Spotted horses were the same species as the brown and black coated horses.  Like today’s feral mustangs, Pleistocene horses came in many different colors.  There’s been a lot of confusion among paleontologists over exactly how many different species of horses lived in North America and Europe during the Pleistocene.  The whole classification mess can probably be simplified into 2 main species: horses and donkeys. The geographical range was so vast those 2 species consisted of hundreds of subspecies, now nearly all extinct.  But at least today, domesticated horses are alive and well and exist as many different breeds.

This spotted horse is a breed known as an Appaloosa.  Obviously, horses still carry the gene for spotted coats.

Map of Peche Merle Cave in France.  Too bad it’s so far away.  I’d really like to visit this attraction.

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7 Responses to “Pleistocene Spotted Horses”

  1. Mark L. Says:

    Mark, have you seen the recent proposal to allow horsemeat to be exported again in the US? Several western states see it as a money maker and way to increase horse value. PETA is of course against it, but a lot of westerners see it as a positive, if it’s correctly regulated.

  2. markgelbart Says:

    Yeah, I heard about that on the radio.

    I’ve always wanted to try horse meat. Supposedly, it tastes like sweet beef.

    It’s a shame to kill such a beautiful animal though.

  3. Mark L. Says:

    Horse is pretty good, I had it in France. It’s lean with no gamey taste (at least the stuff I had)…I think it was a flank cut. I guess everything has to die, so for horses it’s either the ‘glue factory’, crayons, or dog food for now. I would be offended to see horsemeat ‘snuck’ into our diet without our knowledge, though.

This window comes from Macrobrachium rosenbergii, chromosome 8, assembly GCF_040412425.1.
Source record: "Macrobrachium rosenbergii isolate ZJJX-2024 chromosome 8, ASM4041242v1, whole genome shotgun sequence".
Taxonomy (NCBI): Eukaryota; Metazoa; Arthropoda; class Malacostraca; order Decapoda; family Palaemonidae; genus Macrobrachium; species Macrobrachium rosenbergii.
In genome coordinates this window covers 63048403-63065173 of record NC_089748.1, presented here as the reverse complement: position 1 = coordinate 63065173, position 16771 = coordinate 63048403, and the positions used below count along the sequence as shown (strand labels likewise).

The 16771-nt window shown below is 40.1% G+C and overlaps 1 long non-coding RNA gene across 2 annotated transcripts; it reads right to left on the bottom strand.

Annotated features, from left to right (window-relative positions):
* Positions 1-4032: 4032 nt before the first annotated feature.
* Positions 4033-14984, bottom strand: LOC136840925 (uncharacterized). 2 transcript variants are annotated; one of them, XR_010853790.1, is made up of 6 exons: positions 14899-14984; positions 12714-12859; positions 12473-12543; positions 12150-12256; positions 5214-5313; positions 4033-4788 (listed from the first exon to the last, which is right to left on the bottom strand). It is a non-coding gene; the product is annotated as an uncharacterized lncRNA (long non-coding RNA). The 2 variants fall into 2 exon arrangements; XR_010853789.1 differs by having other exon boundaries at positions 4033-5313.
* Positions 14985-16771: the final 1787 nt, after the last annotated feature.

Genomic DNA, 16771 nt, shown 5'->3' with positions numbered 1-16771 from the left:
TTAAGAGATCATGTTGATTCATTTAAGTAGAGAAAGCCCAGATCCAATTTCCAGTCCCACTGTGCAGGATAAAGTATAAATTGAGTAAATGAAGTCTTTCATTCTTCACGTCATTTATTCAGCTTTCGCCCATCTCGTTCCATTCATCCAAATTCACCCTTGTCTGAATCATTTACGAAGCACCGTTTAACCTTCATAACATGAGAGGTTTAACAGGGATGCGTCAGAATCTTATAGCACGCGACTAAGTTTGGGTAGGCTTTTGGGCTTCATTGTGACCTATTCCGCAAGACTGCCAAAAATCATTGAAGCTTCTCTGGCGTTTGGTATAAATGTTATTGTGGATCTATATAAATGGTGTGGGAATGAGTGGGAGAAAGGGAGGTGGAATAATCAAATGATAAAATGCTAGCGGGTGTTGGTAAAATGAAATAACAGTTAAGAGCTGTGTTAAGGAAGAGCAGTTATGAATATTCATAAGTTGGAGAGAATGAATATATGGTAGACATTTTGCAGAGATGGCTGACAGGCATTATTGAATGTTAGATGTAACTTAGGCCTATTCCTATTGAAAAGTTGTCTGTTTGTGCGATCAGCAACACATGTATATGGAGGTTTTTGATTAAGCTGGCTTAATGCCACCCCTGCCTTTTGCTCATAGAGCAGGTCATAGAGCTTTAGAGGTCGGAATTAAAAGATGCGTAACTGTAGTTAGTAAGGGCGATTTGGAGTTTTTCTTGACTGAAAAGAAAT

4. James Robert Smith Says:

    In reference to the spots:

    Spots are a common thread in the artwork of primitive people throughout the world. Wherever you go and find these paintings on rocks–from Australia to North America to Europe–you find images of people and animals with spots present. On the animals. Around the figures. On and around figures of humans.

    It’s thought now that these spots are the way these people translated the spots they saw while in the throes of religious dances, exhaustion, temporary oxygen deprivation, etc.

    Or in this instance it could just be a spotted horse. (However, the spots do continue in the spaces around the horse.)

  5. markgelbart Says:

    I guess they’re like the spots I see when I stand up after squatting in my garden while working in 100 degree Georgia heat.

  6. James Robert Smith Says:

    Absolutely!

  7. The Nature of Paleolithic Art by R. Dale Guthrie « GeorgiaBeforePeople Says:

    […] Incidentally, Dr. Guthrie believes the red spots on some cave paintings of Pleistocene horses represent the tracking of blood from wounded animals.  This is an alternative explanation for the ones I gave in a previous blog entry– http://markgelbart.wordpress.com/2011/12/02/pleistocene-spotted-horses/ […]